George Orwell is hands-down one of the most brilliant writers in England’s rich history of literature. Known mostly for his dystopian novels “1984” and “Animal Farm”, Orwell’s witty writing style, intelligence, and penchant for social justice and in-depth analysis of life make his works incredibly interesting reads.
His writing was so influential that it spawned a the word “Orwellian,” defined as a “situation, idea, or societal condition that George Orwell identified as being destructive to the welfare of a free and open society.” So while the three authors on this list might not all be as anti-authoritarian as Orwell famously was, they do write in similar styles.
Unfortunately for fans of great literature, Orwell passed away quite some time ago, and so the well of his works is bound to run dry for avid fans. Despite having written quite a few works during his time (233, to be precise), it is possible to exhaust all viable options and be left wondering “what else can I read?”
Luckily for fans of Orwell’s work, there are other authors with similar style and knack for subtle humor that he captured so well. Here are just a few.
Another English writer, Huxley is known for his defining work “Brave New World,” which like Orwell’s “1984” examined and criticized modern society through the lense of a faux-utopian future. Novels like Huxley’s “Brave New World” have become staples in high school English classes because of the relevance of the themes and lasting impact they can have still today.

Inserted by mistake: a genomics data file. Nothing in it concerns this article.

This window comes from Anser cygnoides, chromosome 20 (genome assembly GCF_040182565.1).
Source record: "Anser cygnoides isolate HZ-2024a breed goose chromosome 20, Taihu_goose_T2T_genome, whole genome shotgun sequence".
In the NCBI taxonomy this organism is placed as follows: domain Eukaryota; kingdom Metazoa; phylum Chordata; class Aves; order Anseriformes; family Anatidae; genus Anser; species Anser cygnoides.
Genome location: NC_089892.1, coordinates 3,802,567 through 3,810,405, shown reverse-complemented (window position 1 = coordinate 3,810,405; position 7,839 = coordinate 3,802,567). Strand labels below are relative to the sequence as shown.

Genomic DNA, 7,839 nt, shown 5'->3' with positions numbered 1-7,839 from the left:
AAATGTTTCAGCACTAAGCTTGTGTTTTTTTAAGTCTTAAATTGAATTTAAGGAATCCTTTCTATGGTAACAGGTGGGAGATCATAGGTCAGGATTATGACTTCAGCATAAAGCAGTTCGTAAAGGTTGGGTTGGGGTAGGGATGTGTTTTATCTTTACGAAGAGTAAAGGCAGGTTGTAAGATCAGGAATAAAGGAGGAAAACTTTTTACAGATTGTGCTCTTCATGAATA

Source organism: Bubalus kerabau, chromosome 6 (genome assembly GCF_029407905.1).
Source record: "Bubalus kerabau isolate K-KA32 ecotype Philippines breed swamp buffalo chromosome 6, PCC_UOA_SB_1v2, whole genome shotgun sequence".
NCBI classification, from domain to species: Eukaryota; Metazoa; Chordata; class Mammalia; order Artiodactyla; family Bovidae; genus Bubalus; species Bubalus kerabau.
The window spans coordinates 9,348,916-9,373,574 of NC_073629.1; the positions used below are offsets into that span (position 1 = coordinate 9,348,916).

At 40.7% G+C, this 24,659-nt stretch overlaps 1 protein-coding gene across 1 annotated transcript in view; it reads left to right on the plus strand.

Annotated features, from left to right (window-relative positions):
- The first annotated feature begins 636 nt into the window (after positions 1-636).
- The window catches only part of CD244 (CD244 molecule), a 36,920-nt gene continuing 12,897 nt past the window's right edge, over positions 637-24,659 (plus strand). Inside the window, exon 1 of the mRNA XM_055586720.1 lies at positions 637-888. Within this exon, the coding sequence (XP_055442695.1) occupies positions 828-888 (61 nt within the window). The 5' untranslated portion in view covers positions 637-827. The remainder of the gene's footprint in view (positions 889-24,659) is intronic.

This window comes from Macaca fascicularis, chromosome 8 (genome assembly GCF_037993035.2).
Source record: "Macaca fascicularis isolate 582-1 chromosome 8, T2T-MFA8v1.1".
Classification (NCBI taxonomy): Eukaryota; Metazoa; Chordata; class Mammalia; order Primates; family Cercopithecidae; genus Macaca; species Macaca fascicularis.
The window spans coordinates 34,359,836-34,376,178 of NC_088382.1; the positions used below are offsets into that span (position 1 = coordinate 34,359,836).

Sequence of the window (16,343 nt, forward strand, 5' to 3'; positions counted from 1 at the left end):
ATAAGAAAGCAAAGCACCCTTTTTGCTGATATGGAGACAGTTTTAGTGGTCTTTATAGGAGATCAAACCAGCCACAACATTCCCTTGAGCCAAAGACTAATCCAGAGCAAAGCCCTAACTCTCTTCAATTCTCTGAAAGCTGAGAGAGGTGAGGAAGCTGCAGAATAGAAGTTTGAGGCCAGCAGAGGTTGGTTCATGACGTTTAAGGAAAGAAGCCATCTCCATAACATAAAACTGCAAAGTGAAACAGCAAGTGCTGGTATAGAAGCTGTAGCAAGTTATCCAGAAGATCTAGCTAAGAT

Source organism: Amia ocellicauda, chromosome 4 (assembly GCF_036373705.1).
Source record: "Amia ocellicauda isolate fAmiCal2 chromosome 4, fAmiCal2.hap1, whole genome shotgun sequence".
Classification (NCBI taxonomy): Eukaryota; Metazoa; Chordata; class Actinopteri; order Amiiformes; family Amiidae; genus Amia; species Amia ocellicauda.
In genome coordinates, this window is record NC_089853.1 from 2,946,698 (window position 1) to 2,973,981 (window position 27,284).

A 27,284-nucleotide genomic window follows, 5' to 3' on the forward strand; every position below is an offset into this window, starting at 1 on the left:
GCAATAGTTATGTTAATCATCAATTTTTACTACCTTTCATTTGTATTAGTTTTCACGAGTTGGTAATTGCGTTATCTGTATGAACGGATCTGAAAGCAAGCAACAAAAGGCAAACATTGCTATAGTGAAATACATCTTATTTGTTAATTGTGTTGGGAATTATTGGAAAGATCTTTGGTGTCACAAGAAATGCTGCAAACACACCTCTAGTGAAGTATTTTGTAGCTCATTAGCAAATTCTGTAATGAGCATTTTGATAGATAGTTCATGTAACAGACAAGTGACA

Despite being known primarily for his lengthier works, Huxley also penned many essays with wide-ranging subjects. “The Doors of Perception” details a first-person account of his use of the psychedelic drug mescaline, while “Heaven and Hell” details the apparent “regions of the brain” that one can unlock to open the mind to new and very different experiences.
Defining Work(s) That You Should Read: Brave New World
Vonnegut has a very similar style to Orwell in that his novels feature tidbits of dark humor (Vonnegut more frequently than Orwell, for sure) and commentaries on modern society. Vonnegut is known mostly for his semi-autobiographical work “Slaughterhouse Five”, which touches on Vonnegut’s involvement with the firebombing of Dresden during World War II with a time-traveling, alien-filled twist. Vonnegut’s works are often funny enough to make you laugh but well-written enough to be used as an example in the classroom on how to perfect the morose sense of humor that defined Vonnegut.
Defining Work(s) that You Should Read: Slaughterhouse Five, Breakfast of Champions
Another favorite author of mine, Hemingway’s list of works doesn’t run as long as those of Orwell or Vonnegut, but they’re just as impactful. Two dominant themes in Hemingway’s works are war and loss, themes also touched on by the above authors. While Vonnegut seemed to avoid allowing his characters to fall into the cliche of hypermasculinity, Hemingway actively touched on it, often dealing with emasculation in his works.
Defining Work that You Should Read: A Farewell to Arms
While few writers can capture the flow and style of George Orwell and his capstone works, there are other authors with a wealth of works available that present similar–but different–styles. Chances are, if you appreciate George Orwell, pick up a copy of “Slaughterhouse Five” or “Brave New World,” and you’ll have trouble putting it back down.